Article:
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Event agencies are still in crisis mode amid rampant cancellations, but predict that fashion and luxury marketers will more quickly adopt digital capabilities.

“​We have been swamped with requests of how to begin creating virtual experiences. There has been a huge surge of interest in virtual, augmented and mixed realities,” said Matthew Drinkwater, head of the Fashion Innovation Agency at London College of Fashion. “Currently, it’s not as if brands have another choice. Events have to stop, so if they want to continue communicating they will have to look at digital alternatives.”

“Brands are super ready, and they were before the crisis,” agreed René Célestin, founder of the Paris-based fashion and luxury events company Obo.

Yet how quickly they adopt “digital solutions to push content and ideas” will depend on the length of lockdowns related to the coronavirus pandemic, he said. “In the short term, everyone’s P&L is hugely impacted, so brands will probably cancel a lot of their programming to focus on the essentials.”

To be sure, they will at some point be obliged to again promote their products and their brands. The seasoned event producer has seen a steady migration of budgets from advertising to digital media and live events, especially complex ones that blend theatrical environments, live performances and elite hospitality, like Roger Vivier’s Hotel Vivier experiences that have touched down in Paris, Los Angeles and New York.

“Every event in the world can be digitally enhanced, whether they be shows, product launches, brand experiences, live performances,” Célestin said. “One should be careful though, as neglecting live audiences has a huge reputation cost. Digitally enhancing an event should never be done at the cost of the live experience.”

Others agree that brands will be hard-pressed to let go the emotional impact of high-level, artistic, curated gatherings.

“They still have the same mind-set for the moment. I just had two clients call me to inquire about events for April and June,” said Hicham Abboub, principal of H.Stories, an event agency in Paris.

That said, he cited heightened concerns about excess and environmental damage prior to the health crisis, compelling him to conserve and repurpose materials from events wherever possible. He collaborates with La Réserve des Arts, a nonprofit association in Paris that collects and redistributes discards from cultural events.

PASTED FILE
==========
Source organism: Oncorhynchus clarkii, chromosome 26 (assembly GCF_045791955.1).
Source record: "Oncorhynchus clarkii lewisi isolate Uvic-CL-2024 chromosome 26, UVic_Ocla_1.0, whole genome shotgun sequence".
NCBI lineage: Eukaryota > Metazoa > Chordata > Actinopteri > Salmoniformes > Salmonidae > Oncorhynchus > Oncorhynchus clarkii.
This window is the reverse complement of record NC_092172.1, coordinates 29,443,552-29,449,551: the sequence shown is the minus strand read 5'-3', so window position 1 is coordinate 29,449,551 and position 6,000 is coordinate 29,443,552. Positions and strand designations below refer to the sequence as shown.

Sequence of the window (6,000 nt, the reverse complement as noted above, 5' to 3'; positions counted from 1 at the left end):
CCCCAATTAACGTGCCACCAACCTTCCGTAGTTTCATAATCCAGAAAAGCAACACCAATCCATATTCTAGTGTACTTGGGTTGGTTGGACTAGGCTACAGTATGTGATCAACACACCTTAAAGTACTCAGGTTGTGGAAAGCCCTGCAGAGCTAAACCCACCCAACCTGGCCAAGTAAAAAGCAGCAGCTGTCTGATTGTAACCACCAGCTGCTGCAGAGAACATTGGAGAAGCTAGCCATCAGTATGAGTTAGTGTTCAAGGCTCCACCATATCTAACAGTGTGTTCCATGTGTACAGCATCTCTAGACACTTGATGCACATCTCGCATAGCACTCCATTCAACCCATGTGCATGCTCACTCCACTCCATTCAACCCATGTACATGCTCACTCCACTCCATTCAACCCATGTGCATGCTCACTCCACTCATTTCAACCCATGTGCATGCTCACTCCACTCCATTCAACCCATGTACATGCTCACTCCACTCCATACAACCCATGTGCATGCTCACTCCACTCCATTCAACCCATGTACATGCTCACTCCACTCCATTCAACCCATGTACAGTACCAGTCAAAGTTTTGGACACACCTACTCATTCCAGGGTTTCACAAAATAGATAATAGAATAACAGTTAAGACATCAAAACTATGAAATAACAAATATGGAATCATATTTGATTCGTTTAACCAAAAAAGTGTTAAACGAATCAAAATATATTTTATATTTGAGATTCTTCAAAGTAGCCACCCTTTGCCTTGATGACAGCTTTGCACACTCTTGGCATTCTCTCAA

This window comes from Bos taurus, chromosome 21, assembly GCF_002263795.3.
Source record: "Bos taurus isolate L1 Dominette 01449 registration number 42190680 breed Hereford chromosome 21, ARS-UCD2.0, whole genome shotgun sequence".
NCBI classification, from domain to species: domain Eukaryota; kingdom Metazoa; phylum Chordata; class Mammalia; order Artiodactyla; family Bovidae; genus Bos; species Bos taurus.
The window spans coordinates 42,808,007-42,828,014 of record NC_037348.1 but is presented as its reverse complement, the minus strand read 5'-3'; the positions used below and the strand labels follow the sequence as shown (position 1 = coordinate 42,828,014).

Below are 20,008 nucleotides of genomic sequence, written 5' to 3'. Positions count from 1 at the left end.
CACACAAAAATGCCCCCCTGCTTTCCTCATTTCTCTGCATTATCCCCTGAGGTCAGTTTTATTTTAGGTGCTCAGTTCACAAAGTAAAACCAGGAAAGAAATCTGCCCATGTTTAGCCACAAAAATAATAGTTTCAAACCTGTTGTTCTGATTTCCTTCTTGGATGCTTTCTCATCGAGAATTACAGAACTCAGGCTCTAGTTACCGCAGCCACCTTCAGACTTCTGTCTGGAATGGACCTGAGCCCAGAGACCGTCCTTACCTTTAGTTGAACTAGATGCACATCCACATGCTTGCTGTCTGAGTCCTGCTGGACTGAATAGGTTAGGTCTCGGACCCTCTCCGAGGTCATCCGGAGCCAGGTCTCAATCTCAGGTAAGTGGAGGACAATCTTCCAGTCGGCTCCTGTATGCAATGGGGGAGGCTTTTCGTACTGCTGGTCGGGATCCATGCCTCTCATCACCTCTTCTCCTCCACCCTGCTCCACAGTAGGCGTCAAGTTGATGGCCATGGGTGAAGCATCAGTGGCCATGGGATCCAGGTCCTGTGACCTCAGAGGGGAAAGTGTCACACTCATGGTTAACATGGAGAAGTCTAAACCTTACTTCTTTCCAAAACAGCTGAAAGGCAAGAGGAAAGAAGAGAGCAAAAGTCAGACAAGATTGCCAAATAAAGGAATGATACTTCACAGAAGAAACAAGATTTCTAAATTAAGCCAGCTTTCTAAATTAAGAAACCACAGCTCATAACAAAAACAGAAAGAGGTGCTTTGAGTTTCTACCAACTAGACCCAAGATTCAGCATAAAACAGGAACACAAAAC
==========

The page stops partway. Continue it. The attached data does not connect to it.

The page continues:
Pre-crisis, brands were already oriented toward “less waste, a renewed guest-list focus, a more local approach, and a lesser amount of waste and pollution starting at the creative level, Célestin agreed. “We see coronavirus as being a great reinforcer of brands and companies wanting to do good.”

Alexander Werz, co-chief executive officer at communication and p.r. firm Karla Otto, echoed that “the benefits of offline experiences and events are undoubtedly unchanged,” calling them a “powerful vehicle for a more personalized interaction with clients, a great way to connect with the media, and an important piece of content that influencer marketing relies upon.”

That said, the crisis is ramping up interest in virtual reality solutions. “We are exploring numerous virtual and digital concepts for events and shows in China and Europe at the moment — some that could complement physical events,” he said, without giving particulars. “Data on clients, on sales, on conversations on social media will become a driving force to shape events in the future and make them all the more relevant when and where and with whom they happen.

“Brands are improving in their capacity to have a more targeted and granular approach to their marketing spend and are more in tune with their customers than ever before,” Werz added.

So what does a perfect event look like?

According to Werz, it’s well attended and generates “coverage” opportunities across social media, print and digital. But “it most importantly provides a quality, unique and memorable experience for those who are in attendance, encouraging prolonged conversation as well as creating opportunities for them to share across their social channel increasing both engagement and building out the brand community.”

Célestin cited Savage x Fenty as a great example of a live fashion event expressly designed for digital media distribution. Meanwhile, examples abound in music of intimate and vivid online concert experiences hosted by the likes of Boiler Room, Sofar Sounds and Cercle.

According to Drinkwater, consumers will soon be able to “walk around life-sized, photorealistic holograms. Catwalks could be taking place in your home in real-time in augmented reality or streamed to VR headsets allowing for creation of sets that would be physically impossible to build.”

Likewise, retail buyers need never visit a physical showroom. “They could be getting a fully immersive experience in their home office,” he said. “Designers could be working on a garment collaboratively in real time from wherever they are in the world. All of these could be happening now.”

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